An eco-savvy Prospect Heights resident who claims she only creates enough trash to fill one garbage can a month is on a mission to help Brooklynites lighten their loads by opening a store where customers use their own containers to get groceries home.
Sarah Metz recently launched a Kickstarter campaign to raise $15,000 for a brick-and-mortar store called the Fillery that will sell foods in a way rarely seen since the days of “Little House on the Prairie,” when quality packaging consisted of a burlap sack, and oats didn’t come in a fancy disposable tube with a handsome Quaker on it.
“Package-free shopping is such an easy way for an individual to help address a huge problem,” she said. “By reducing packaging waste you’re also making the effort to reduce food waste.”
Items for sale will include nuts, grains, dry fruits, olive oil, chocolates, and household cleaners, all stored in huge containers that customers will scoop out into their own jugs, crocks, jars, or sacks — just like they did in the halcyon days of yesteryear. Patrons can also pick up fresh fruits and vegetables from regional farms — also just like they did in the halcyon days of yesteryear.
But how will it keep shoppers from throwing stuff away?
Giving patrons the ability to take just what they need will save on wasted food — unlike the Costco-sized packages of produce that end up in a landfill, like 40 percent of food sold in the United States, according to the United Nations Food and Agriculture Organization.
For those who wander into the store empty handed, the Fillery will sell reusable containers such as spice and mason jars, and will have free paper bags so people can start their collection of Earth-friendly packaging.
But convincing people to buy food without the flashy packaging that is designed to lure in customers and help them make decisions is challenging, says the manager of the country’s first package-free store — which had to eventually introduce packaged foods to its aisles to keep itself afloat.
“When you take away a few key things that help hone in on those decisions, you’re making it harder for the customer to make choices,” said Joshua Blaine, who manages eco-conscious grocer “In.gredients” in Austin, Texas.
He said the package-free philosophy is big in Europe, where people are more interested in cooking with whole ingredients instead of throwing ready-made fixings into their recipes.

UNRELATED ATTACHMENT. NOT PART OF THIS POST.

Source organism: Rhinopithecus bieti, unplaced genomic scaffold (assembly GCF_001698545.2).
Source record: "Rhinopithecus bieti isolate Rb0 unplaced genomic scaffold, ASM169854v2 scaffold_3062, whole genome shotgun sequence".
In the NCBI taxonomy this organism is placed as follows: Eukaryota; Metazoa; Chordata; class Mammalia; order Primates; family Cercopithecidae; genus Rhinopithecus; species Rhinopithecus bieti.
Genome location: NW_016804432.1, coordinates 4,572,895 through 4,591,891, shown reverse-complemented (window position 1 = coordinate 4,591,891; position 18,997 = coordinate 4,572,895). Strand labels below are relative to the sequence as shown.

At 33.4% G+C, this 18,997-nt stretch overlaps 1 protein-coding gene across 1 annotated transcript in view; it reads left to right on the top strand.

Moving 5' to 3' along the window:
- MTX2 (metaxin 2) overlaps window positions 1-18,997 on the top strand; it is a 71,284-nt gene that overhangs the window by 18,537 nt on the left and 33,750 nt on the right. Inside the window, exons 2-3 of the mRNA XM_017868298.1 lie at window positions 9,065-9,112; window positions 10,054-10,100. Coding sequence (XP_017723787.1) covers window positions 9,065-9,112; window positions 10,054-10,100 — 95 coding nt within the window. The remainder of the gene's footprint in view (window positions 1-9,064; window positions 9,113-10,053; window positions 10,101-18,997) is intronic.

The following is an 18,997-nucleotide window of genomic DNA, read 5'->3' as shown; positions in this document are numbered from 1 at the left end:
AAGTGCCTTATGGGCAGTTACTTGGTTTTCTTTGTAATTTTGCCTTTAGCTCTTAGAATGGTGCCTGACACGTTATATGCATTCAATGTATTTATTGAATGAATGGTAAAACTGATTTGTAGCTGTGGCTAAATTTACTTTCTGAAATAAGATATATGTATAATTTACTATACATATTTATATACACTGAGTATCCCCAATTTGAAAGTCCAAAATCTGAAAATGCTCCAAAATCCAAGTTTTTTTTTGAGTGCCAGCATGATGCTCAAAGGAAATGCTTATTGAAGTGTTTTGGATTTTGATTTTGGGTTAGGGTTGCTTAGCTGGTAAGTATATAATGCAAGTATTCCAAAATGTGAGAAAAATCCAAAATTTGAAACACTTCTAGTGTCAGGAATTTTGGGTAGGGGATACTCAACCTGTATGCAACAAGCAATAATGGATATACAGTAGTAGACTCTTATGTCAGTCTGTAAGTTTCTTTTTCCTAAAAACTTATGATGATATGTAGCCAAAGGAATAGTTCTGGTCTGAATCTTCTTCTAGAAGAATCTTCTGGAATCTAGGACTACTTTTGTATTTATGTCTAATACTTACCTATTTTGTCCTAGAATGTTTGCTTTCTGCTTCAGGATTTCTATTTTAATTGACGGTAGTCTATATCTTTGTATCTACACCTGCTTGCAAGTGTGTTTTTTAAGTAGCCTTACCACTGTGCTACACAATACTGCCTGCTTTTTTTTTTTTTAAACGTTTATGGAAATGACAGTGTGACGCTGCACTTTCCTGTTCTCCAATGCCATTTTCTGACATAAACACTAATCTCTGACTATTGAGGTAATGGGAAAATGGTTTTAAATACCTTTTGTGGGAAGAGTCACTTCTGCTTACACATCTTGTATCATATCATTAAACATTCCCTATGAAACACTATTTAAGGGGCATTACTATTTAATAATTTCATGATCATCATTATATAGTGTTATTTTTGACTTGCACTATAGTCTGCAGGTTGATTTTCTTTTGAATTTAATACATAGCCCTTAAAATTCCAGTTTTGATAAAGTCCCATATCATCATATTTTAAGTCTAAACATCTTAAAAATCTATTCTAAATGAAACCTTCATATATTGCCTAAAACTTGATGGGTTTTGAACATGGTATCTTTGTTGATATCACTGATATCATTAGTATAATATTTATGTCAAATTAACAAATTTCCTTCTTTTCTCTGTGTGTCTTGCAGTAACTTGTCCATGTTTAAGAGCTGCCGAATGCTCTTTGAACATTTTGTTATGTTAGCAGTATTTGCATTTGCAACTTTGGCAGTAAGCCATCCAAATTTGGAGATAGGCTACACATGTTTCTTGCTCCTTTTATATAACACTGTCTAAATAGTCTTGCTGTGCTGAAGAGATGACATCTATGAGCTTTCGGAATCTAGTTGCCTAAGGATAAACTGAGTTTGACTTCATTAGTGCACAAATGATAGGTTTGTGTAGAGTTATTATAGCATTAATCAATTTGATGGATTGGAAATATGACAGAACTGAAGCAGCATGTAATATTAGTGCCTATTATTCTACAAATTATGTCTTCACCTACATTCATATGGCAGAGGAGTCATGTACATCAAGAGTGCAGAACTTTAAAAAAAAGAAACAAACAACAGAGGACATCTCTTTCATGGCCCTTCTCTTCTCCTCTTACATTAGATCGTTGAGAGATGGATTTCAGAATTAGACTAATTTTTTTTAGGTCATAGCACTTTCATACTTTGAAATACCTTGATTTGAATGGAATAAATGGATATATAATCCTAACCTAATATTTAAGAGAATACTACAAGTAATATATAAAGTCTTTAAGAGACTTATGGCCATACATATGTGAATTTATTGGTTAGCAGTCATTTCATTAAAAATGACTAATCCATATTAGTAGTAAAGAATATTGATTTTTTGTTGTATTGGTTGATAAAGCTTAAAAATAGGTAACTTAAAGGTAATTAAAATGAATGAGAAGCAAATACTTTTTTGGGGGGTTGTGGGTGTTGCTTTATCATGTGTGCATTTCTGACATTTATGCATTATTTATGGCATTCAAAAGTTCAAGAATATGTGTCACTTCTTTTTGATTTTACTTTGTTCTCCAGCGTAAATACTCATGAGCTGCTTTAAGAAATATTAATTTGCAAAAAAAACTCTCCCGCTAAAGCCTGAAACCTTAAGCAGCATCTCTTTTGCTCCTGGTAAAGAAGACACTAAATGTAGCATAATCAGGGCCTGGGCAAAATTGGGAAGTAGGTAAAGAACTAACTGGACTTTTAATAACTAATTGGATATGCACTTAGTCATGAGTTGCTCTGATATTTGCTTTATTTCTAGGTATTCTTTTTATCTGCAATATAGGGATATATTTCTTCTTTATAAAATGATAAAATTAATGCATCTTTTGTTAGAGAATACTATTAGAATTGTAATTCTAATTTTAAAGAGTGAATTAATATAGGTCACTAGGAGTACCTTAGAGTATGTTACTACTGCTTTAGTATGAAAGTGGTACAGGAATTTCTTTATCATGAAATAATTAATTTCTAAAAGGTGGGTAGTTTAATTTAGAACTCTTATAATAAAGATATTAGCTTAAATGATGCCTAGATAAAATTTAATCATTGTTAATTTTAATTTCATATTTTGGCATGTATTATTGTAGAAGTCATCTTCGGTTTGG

“In.gredients” still offers bulk foods and Blaine said he dreams of stocking package-free aisles someday, but it wasn’t a sustainable model for the Texas store since it is located in an area where people have to drive to get their groceries, instead of picking them up quickly and frequently on the way home — something folks would be able to do in Brooklyn.
“Thinking about being in Brooklyn, if it’s in a high-density neighborhood that could work,” he said.
High-density, and forward thinking — Councilman Brad Lander (D–Park Slope) is trying to pass a bill that would charge 10 cents for every plastic bag needed to get your groceries home.
Metz, who also has grants from a business competition and an investor to help fund the store, has to raise $12,000 by April 1 to meet her Kickstarter goal. And she is optimistic the crowdfunding campaign will get Brooklynites talking about going waste-free.
“It’s about getting the conversation going,” she said, “I really do hope a wide range of people embrace it.”
It wouldn’t be the first store in Brooklyn to offer food and other goodies by the pound. Sahadi’s on Atlantic Avenue in Brooklyn Heights, as well as Perelandra on Remsen Street, have been successfully serving it up that way for years.
And Metz — who was mentored by one of the Sahadi’s owners — has noticed.
“Sahadi’s has been a very successful business for decades, especially in bulk foods,” said Metz.